Benn Stancil, the chief analyst from Mode, put together an interesting research project lately, one that documents where DI college football players call home. He pulled the hometown data from the rosters listed on ESPN, did a little statistical analysis, broke things down county by county, and posted the results in the form of an interactive map.
He also ranked the programs in order of geographical diversity; the Ivies tended to be the most diverse, with Navy, Army, and Notre Dame being the only FBS programs to crack the top 10. (Which makes sense: Navy and Army attract individuals from all over the country who sign for reasons other than just playing football while Notre Dame has arguably the most truly national fanbase in the sport.) I certainly encourage you to spend some time poking around with the data in the map on his site. You can sort things by school or by conference, as well as by individual positions. (Mecklenburg County, North Carolina is a perhaps-unexpected hotbed for kickers and punters!)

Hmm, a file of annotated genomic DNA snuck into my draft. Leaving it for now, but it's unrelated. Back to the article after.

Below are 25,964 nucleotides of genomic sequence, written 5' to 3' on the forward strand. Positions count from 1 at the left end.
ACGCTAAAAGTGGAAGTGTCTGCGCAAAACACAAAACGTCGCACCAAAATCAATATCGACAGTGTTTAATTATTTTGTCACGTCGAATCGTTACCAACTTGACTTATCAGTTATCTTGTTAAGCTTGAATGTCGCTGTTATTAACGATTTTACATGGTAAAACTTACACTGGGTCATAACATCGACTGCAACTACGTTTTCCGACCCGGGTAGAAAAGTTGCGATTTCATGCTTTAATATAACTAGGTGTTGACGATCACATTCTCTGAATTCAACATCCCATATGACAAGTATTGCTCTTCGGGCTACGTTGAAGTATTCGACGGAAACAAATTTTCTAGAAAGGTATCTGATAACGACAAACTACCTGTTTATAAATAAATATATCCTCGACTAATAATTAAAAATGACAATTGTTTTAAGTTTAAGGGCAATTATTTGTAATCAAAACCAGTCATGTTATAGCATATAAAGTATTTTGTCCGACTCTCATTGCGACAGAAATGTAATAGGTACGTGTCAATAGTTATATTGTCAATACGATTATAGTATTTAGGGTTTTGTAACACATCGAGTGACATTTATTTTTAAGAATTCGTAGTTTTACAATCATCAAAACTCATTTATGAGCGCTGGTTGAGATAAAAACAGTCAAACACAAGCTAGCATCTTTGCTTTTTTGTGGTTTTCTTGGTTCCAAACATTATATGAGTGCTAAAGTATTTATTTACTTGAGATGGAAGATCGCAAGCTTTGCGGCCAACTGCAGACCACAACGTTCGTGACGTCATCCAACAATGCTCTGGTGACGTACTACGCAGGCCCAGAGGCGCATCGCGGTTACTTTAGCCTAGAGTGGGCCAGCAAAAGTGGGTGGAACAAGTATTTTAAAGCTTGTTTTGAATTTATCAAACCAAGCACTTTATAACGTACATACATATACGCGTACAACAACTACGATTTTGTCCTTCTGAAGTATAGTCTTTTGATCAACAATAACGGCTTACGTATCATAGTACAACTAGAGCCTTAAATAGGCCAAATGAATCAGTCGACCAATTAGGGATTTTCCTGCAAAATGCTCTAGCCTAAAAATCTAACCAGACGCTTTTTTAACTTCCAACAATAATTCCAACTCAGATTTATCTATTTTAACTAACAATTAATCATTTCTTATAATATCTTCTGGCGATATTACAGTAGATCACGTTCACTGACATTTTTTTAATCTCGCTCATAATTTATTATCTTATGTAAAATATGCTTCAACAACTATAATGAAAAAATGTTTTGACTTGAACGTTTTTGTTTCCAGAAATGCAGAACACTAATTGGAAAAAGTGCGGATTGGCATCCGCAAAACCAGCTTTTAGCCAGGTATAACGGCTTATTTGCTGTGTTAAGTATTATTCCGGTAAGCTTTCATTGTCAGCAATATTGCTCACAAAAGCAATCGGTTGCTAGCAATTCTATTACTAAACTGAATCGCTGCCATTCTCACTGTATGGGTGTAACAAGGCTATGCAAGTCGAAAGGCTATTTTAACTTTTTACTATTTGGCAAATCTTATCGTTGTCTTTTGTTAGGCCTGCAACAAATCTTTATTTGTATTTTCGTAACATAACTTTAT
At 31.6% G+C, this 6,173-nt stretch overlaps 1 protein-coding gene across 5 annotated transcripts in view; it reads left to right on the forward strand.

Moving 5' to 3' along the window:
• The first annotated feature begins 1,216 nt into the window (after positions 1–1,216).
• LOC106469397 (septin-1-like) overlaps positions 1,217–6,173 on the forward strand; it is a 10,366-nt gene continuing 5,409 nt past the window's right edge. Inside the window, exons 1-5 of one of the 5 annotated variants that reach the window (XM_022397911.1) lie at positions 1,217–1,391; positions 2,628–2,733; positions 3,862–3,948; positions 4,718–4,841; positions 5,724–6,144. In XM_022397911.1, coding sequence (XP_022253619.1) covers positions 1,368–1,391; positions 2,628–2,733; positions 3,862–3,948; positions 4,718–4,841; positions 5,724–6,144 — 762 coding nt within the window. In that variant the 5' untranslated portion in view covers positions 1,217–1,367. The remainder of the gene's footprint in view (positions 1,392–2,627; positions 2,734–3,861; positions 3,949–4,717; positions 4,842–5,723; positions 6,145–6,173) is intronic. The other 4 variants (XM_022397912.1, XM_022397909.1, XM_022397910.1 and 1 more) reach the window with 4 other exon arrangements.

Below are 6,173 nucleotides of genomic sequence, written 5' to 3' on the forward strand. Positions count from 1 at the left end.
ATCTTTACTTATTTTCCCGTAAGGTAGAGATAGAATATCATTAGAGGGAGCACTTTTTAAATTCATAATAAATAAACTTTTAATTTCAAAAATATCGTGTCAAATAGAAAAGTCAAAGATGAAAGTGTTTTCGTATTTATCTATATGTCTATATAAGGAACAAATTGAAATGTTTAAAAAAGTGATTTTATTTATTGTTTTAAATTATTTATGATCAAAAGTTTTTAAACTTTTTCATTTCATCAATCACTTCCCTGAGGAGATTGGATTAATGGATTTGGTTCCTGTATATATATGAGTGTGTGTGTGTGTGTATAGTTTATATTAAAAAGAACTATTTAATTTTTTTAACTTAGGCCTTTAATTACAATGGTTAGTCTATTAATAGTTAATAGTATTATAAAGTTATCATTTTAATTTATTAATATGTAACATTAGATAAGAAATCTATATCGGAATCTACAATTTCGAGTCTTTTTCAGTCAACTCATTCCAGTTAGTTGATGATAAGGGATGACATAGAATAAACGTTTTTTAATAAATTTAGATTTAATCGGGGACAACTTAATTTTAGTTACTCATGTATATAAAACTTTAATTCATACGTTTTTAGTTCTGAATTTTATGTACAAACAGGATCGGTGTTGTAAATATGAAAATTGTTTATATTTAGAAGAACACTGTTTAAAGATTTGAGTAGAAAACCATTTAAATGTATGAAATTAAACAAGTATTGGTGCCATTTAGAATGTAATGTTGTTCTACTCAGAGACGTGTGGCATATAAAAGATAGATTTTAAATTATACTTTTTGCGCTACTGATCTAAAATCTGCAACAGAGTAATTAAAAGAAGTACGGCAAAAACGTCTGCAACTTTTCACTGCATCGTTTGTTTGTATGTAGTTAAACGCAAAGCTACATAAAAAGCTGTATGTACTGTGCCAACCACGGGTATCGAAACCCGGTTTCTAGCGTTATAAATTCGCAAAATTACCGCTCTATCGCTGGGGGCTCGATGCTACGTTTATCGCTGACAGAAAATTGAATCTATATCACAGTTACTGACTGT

In the meantime, though, here's what the map looks like for Iowa, as well as few of our local/neighbor state rivals:
Per this map, Johnson County and Polk County produced the most talent on a per-county basis for the current Hawkeye squad, with 7 players apiece. St. Louis County, Missouri, wasn't too far behind, though, with 5 current Hawkeyes. Also: that big blob out west? That's Maricopa County, Arizona. Hi, Cody Sokol!
Paul Rhoads loves Dallas County, Texas. 10 players on the current Cyclone team hail from there, trailing only Polk County (14 current Cyclones).
Nebraska has a somewhat more national roster composition, not surprisingly. It would be interesting to see how Nebraska's roster has transformed over time, from the Big 8 days under Tom Osborne to their time in the Big XII and, going forward, to their time in the Big Ten.
Wisconsin focuses on locking down their own borders (mission accomplished, it looks like) and then supplementing that with a smattering of national recruits (as well as a pretty strong focus in south Florida, a holdover of the Bielema days). Given their results over the last few years, it's hard to argue with their approach.
Again, go play around with the data on the interactive map that Stancil has posted. It's pretty interesting.